The classic theory of specific nerve energies proposes that sensory information is encoded and transmitted centrally along labeled lines. According to this view, the cutaneous sensory modalities of touch, pain, temperature (warmth, cooling) and itch are encoded by specific classes of peripheral neurons and are transmitted by particular central nervous system pathways. Experimental evidence reveals little overlap of adequate stimuli between axons in different sensory categories. For example, nociceptors fail to respond to low intensity thermal and mechanical stimuli while mechanoreceptors are exquisitely sensitive to stimuli that fail excite nociceptor neurons. On the other hand, there has been little investigation of whether inflammation related changes in skin are able to alter the function of non-nociceptive peripheral neurons. Reaction of the cutaneous slowly adapting type I (SAI) mechanoreceptor to serotonin and other chemical species has long been known, but was thought to be a novelty having little practical significance. However, recent evidence now suggests a complex interaction between mechanoreceptor function and inflammatory processes such as that exposure to capsaicin produces modulation of SAI mechanoreceptor behavior similar to that induced by axon reflex activation. The progressive release of substance P, nitric oxide, and prostaglandin E2 (as well as histamine and serotonin through mast cell degranulation) appears to modulate SAI mechanoreceptor activity at each stage of the inflammatory process. We propose experiments to systematically investigate the influence of neurogenic inflammation on SAI mechanoreceptors and to use irnmunocytochemical techniques to identify the cellular elements within the touch dome that influence the type I/Merkel cell complex.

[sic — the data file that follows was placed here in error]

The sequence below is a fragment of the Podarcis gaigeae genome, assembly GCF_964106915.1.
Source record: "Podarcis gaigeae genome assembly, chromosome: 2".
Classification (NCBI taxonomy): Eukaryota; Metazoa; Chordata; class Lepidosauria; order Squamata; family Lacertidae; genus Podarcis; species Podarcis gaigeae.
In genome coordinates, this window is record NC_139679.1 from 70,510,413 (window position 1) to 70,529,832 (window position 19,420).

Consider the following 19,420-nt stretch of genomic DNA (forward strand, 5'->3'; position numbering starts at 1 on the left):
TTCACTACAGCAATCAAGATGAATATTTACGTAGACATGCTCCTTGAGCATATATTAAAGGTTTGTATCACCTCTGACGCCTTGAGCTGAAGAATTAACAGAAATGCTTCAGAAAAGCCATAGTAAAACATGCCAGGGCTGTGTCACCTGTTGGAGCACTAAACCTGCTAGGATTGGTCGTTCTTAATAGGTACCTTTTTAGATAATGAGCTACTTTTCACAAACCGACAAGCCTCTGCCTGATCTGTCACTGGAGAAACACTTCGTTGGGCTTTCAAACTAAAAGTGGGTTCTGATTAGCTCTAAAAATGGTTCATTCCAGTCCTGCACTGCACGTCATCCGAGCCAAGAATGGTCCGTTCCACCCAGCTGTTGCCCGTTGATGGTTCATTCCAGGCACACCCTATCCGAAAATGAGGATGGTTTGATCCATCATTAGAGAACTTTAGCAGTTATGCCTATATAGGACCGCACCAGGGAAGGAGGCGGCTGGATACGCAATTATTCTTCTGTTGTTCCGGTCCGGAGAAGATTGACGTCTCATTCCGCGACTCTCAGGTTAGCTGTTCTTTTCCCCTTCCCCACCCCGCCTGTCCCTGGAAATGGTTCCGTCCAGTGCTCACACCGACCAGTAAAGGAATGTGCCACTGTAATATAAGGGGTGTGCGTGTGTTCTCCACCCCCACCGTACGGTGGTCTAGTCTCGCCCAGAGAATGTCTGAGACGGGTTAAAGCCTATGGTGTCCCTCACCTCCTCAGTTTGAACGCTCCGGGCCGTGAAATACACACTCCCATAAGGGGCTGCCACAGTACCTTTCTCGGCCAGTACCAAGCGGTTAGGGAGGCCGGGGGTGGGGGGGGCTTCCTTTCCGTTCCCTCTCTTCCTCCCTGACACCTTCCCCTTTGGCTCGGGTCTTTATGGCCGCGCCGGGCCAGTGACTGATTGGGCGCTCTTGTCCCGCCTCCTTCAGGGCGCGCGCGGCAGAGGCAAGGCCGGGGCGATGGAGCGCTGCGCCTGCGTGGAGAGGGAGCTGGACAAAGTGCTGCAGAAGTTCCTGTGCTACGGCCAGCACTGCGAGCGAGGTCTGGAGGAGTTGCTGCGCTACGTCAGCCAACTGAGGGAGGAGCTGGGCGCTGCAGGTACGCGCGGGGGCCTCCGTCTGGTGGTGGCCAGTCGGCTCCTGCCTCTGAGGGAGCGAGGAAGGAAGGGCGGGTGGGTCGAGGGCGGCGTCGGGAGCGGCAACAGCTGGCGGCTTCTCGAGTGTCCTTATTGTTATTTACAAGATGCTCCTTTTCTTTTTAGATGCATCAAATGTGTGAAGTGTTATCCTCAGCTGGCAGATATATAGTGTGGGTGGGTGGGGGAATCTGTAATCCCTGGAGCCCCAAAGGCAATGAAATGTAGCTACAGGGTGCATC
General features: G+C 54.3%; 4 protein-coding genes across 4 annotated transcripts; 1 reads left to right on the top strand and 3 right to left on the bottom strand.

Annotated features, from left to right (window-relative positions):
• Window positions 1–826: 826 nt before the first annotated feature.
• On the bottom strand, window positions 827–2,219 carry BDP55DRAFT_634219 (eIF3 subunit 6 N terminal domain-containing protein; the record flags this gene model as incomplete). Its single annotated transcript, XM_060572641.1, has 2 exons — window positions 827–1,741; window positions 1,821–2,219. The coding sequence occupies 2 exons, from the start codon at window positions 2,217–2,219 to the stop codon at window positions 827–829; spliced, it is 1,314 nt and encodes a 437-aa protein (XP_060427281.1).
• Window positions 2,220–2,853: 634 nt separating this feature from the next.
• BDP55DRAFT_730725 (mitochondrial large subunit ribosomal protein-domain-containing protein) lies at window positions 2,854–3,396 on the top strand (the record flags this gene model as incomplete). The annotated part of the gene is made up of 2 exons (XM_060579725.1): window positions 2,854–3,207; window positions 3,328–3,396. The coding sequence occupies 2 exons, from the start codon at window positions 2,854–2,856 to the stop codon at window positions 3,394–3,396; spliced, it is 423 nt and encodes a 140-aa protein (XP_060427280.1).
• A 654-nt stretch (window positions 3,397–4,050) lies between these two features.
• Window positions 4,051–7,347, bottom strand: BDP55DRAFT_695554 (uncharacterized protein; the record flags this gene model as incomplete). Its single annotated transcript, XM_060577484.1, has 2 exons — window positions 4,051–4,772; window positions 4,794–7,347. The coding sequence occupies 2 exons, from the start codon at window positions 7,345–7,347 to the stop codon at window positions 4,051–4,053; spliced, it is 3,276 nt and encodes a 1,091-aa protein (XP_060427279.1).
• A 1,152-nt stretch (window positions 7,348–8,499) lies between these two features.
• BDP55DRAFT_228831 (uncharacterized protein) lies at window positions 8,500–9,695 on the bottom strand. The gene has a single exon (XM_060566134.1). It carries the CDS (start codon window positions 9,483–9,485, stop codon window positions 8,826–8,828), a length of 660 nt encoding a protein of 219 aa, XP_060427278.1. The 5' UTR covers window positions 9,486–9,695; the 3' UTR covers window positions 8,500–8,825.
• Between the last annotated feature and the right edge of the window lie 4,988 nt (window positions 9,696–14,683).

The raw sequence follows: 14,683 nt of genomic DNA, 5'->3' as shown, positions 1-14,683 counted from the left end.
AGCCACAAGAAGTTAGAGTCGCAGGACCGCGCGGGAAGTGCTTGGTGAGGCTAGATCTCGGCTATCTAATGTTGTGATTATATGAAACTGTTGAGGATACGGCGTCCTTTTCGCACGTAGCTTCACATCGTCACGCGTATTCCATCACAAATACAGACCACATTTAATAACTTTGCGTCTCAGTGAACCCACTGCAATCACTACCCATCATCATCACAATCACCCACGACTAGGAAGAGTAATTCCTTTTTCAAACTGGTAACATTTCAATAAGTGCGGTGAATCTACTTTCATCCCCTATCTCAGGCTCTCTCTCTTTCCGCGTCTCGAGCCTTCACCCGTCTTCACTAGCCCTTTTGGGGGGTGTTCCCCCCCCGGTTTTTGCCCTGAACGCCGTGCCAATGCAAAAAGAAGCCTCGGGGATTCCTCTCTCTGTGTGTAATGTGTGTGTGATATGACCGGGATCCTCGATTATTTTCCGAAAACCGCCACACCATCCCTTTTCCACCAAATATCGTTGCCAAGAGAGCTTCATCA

|Zhang, Jie; Tuckett, Robert P (2008) Comparison of paclitaxel and cisplatin effects on the slowly adapting type I mechanoreceptor. Brain Res 1214:50-7|